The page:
Anesthesiology 2019 Projects

Project Title: A Retrospective Chart Review: Post-Operative Effects of Cuffed vs Un-cuffed ETTs in Infants Undergoing Cardiac Surgery

Faculty Mentor’s Name: Dr. Kevin Sullivan
Phone: 904-654-4427
Email: kevinsullivan@ufl.edu

Student’s Name: Allyson Tragesser
Email: atragesser@ufl.edu

Project Description:

This retrospective chart review is aimed to investigate the differences of endotracheal tubes in cardiac surgeries of high-risk patients who are < 6 mo and < 5 kg. If a significant difference is found, this research shall promote a protocol for pediatric anesthesiologists be installed in order to deliver safer care to their patients. The protocol would dictate what size tube and whether a cuff should be used depending on the patient’s surgical risk, age, and weight. This would be designed in hopes of limiting the administration of epinephrine and steroids, as well as injury to the airway.

Project Title: Blood Cardiac Surgery Utilization Study

Faculty Mentor’s Name: Dr. Kevin Sullivan
Phone: 904-654-4427
Email: kevinsullivan@ufl.edu

Student’s Name: Christian Eskander
Email: c.eskander@ufl.edu

Project Description:

The project consists of both a prospective cohort from April to July 2019, and a retrospective cohort for the past 2 years starting April 2017. In the prospective cohort, we are having the perfusionists, and anesthesiologists in each surgery enter all blood units used and unused, opened and unopened, including not only the blood administered by anesthesia, but also in the cardiopulmonary bypass machine. The retrospective cohort will be looking at similar information, but only for blood administer by anesthesia.

 We will use Epic to view the data entered by the medical team prospectively and retrospectively and collect it with the REDcap tool. We will be looking at multiple parameters and evaluate based not only on the amount of blood used and unused, but also based on what kind of surgery was performed, as different types of surgeries may have different blood usage efficiency rates.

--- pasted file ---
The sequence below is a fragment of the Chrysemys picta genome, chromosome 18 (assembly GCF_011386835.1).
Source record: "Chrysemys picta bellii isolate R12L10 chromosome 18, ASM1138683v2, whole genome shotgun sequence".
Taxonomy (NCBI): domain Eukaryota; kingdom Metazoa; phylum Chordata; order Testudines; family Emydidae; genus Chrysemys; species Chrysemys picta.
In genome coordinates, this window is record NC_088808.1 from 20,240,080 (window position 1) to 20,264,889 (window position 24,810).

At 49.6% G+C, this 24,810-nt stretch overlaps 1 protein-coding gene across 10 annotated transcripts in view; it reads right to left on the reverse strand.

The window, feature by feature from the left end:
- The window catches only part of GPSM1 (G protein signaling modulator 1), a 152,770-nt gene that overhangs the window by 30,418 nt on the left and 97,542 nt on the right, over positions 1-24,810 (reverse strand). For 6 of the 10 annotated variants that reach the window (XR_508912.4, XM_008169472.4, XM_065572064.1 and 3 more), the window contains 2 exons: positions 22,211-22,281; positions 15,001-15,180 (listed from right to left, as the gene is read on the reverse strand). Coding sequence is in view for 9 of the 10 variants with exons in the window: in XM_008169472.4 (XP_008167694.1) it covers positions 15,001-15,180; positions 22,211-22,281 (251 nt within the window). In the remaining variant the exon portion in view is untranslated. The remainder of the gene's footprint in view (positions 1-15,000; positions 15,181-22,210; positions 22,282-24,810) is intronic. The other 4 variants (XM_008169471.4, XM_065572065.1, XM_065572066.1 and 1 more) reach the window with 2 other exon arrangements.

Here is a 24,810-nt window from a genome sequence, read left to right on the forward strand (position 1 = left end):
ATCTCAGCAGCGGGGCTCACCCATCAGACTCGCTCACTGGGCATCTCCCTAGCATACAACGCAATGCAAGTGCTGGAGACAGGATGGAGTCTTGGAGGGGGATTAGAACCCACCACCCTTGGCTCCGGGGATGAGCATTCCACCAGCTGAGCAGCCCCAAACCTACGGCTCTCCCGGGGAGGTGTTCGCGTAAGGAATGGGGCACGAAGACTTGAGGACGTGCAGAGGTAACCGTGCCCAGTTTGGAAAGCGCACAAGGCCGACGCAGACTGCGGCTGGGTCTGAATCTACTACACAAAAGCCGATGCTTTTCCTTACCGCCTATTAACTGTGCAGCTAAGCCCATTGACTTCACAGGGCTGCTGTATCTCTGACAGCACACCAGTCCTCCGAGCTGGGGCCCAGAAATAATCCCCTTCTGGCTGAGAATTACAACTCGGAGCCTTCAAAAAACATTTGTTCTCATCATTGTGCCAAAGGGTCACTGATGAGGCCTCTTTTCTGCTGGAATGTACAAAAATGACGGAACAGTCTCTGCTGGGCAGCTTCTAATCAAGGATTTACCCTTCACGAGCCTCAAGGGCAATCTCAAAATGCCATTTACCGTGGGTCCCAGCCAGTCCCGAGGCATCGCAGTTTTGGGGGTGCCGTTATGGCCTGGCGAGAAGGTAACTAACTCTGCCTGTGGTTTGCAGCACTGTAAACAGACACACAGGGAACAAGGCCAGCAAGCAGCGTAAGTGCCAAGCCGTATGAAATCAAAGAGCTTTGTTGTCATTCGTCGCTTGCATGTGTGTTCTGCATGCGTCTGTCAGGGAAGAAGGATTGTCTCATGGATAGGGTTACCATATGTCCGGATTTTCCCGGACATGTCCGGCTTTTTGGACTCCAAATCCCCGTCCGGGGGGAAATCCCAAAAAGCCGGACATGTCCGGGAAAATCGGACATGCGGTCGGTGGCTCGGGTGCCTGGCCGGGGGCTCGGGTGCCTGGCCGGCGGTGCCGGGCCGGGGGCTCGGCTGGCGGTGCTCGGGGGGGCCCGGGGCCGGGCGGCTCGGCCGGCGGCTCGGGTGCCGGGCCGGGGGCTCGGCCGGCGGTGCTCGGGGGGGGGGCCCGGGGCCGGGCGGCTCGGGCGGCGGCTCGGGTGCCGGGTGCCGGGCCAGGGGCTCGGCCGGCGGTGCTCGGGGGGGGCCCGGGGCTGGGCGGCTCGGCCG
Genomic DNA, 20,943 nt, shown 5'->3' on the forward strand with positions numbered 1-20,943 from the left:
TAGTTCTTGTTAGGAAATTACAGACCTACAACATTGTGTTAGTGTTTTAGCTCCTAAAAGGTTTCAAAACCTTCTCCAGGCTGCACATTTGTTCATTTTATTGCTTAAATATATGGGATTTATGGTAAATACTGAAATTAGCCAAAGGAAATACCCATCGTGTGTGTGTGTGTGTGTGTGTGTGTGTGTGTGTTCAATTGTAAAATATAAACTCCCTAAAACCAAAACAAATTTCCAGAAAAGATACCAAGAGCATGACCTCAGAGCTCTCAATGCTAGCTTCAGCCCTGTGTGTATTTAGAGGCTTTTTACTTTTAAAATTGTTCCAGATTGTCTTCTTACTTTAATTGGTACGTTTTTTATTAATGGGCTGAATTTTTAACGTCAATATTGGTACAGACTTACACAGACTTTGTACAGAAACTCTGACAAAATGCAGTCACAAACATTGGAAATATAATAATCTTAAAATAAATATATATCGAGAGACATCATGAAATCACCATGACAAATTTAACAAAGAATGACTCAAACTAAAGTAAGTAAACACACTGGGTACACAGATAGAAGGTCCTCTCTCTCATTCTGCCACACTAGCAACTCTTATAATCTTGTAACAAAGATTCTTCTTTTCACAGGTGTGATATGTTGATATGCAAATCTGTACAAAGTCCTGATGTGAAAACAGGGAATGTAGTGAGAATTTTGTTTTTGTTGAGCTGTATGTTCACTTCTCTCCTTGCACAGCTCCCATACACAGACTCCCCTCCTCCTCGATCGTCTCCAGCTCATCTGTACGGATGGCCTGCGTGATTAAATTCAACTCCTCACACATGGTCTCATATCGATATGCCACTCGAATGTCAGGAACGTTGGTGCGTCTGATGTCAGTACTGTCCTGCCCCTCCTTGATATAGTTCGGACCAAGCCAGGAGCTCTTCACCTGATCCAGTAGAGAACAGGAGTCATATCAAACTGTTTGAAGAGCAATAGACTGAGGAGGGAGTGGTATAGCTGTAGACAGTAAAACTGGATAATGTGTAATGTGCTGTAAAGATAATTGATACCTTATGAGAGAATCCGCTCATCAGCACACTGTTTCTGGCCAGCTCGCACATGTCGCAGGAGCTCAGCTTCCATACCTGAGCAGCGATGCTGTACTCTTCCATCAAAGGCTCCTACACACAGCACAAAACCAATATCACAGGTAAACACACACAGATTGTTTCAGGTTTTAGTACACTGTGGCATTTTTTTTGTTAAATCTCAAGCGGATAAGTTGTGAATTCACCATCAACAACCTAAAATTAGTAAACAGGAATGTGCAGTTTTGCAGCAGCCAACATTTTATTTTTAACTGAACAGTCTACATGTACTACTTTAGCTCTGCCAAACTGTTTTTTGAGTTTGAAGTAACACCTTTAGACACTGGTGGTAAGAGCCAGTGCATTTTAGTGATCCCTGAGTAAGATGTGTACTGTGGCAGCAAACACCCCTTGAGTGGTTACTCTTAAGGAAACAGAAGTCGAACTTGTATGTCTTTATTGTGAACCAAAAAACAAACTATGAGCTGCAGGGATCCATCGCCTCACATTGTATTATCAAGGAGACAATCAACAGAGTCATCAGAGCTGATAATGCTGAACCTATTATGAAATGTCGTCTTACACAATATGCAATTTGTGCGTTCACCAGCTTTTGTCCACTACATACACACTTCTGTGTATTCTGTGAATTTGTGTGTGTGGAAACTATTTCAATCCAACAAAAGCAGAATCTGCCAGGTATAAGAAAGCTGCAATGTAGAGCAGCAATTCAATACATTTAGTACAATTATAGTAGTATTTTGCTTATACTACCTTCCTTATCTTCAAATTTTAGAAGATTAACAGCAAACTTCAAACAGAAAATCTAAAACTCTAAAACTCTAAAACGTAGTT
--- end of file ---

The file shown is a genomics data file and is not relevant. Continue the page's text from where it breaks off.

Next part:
Project Title: Early Extubation in Liver Transplant Patients

Faculty Mentor’s Name: Dr. Rensheng Zhang
Phone:
Email: rzhang@anest.ufl.edu

Student’s Name: Erich Zellmer
Email: ezellmer@ufl.edu

Project Description:

Early extubation has been shown to be beneficial in a selected group of liver transplant recipients and demonstrates benefits such as improved regional blood flow to liver graft from increased venous return, reduced ICU stay (Zeyneloglu et al), and possibly reduced postoperative pulmonary complications. Several studies demonstrated the safety and feasibility of early or immediate extubation in liver transplant patients with good pretransplant conditions and uncomplicated intraoperative course. Despite the data, some anesthesiologists may still be reluctant to extubate any liver transplant patients in the OR due to concerns for encephalopathy, large blood loss, fluid shifts, hemodynamic instability and metabolic derangements. Others who aim to extubate in the OR may base their judgments on experience and clinical gestalts.